1. Pick your spot carefully: Check that the area you are foraging in isn’t near a busy road, any sewage systems or where animals might be relieving themselves. This will make sure what you’re picking isn’t contaminated and, as always, wash everything thoroughly before eating!
  2. Check the tides and weather forecast: Make sure you don’t get caught out by the tides. You can use a service such as to Tide Times and Met Office to check before you go. Head out as the tide is receding to give yourself plenty of time before it turns and have more than one exit route planned.
  3. Forage with a buddy and keep a phone on you: As with all costal and wild activities, make sure you keep safe from the hazards by buddying up and making sure you can contact the coast guard in case of an emergency.
  4. Don’t get too close to cliffs. Focus your search on low banks and keep away from eroding cliff edges. Cliffs can be more unstable than they appear, and cliff falls/landslides can occur. Check warning signs, don’t climb fences to get to the edge and never climb a cliff. Find some clear information on costal safety .

What to collect, how to collect it and recipes to try!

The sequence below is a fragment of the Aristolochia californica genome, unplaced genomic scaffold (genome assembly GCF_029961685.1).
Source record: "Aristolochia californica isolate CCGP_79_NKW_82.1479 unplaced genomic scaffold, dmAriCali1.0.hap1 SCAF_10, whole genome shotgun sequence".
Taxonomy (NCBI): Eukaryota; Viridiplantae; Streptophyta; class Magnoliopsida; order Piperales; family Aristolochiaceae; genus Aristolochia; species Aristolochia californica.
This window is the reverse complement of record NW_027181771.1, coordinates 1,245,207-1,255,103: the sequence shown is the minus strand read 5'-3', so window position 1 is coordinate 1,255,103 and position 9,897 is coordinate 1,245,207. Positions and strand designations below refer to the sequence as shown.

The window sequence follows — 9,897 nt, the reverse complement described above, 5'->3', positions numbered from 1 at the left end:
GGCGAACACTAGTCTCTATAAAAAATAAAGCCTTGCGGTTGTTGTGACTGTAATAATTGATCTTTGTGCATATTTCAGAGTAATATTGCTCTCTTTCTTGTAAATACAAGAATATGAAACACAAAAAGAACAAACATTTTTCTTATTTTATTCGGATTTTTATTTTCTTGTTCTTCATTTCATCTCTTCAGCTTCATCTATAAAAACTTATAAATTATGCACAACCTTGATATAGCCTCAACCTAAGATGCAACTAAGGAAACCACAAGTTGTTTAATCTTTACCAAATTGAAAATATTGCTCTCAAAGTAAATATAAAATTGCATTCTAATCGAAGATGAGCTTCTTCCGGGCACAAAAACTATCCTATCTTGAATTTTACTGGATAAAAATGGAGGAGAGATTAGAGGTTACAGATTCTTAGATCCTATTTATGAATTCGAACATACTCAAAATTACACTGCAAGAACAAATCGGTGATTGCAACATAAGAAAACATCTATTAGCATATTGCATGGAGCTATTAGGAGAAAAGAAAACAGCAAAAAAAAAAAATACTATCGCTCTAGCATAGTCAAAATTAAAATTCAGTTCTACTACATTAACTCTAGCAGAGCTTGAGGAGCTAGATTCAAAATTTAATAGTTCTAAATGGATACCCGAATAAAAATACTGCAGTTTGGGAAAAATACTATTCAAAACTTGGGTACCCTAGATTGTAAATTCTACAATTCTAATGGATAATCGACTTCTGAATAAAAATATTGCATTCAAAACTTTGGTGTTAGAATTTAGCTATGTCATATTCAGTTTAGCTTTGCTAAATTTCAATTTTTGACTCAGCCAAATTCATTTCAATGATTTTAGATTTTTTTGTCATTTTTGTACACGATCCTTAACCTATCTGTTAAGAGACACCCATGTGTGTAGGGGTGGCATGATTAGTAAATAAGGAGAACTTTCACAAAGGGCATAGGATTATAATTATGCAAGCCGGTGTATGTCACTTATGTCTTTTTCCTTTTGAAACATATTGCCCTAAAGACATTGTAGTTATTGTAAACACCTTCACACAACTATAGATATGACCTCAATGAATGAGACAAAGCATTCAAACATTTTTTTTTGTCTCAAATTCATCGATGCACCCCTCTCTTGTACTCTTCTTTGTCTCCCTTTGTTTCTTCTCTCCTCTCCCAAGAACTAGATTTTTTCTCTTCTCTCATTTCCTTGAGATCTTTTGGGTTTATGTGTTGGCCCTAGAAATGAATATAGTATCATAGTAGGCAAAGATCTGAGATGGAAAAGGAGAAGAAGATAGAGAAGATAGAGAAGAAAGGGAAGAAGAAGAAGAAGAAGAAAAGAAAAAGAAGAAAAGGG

SPRING

Remember: Invest in a good field guide to make sure you can identify everything correctly.

Picking Tips: Look in rockpools for algae and seaweeds. Sandy beaches are where dewberries and wild leeks thrive in sand dunes. The woods and hedgerows are bursting with early spring greens. Dandelions and nettles appear on the grass in abundance from February.

Sea Lettuce

Sea Lettuce

SPRING FORAGING BY MONTH

March – Goosegrass, Gorse, Hawthorn, Yarrow, garlic mustard, hairy bittercress, fat hen, meadowsweet, seaweed, Pepper Dulce

April – Seaweed, Laver, Sea lettuce, Pepper Dulce, Wild leeks, Alexanders, Bramble leaves, Cow parsley, Garlic mustard, Hairy bittercress, Mallow, Wild garlic

May – Seaweed, Laver, Sea lettuce, Pepper Dulce, Rock samphire, Wild leeks, Chickweed, Hawthorn, Lime, Mallow, Oxeye daisy, Red clover, Sorrel

SPRING RECIPIES

Chickweed Side Salad

• 2-3 chickweed leaves
• 1 garlic clove
• 3 tbsp of olive oil
• 2 tbsp lemon juice
• A handful of salad leaves
• 4 small cherry tomatoes
• A quarter of a diced cucumber
• A couple of tiny, white chickweed flowers for decoration

Method

1. Grate the garlic clove and mix in with the olive oil, lemon juice and chickweed leaves to make a dressing.
2. Chop the cucumber into cubes, shred the lettuce and halve the cherry tomatoes.
3. Toss your dressing with your cucumber, lettuce leaves and cherry tomatoes before adding some chickweed flowers as a garnish.

Nettle Tea Recipe

• Three cups of water
• One cup of nettle leaves
• 1 tbsp of Honey, cinnamon or sugar to taste

Method

1. Wash the nettles thoroughly. Use gloves!
2. Add the water to the leaves in a saucepan over a hob.
3. Bring the water to a simmer for about 15 minutes.
4. Turn off the stove and let the tea sit for five minutes.
5. Pour the mixture through a small strainer.
6. Add a small amount of honey, cinnamon, or sugar to taste.

SUMMER

Remember: Seek permission before foraging.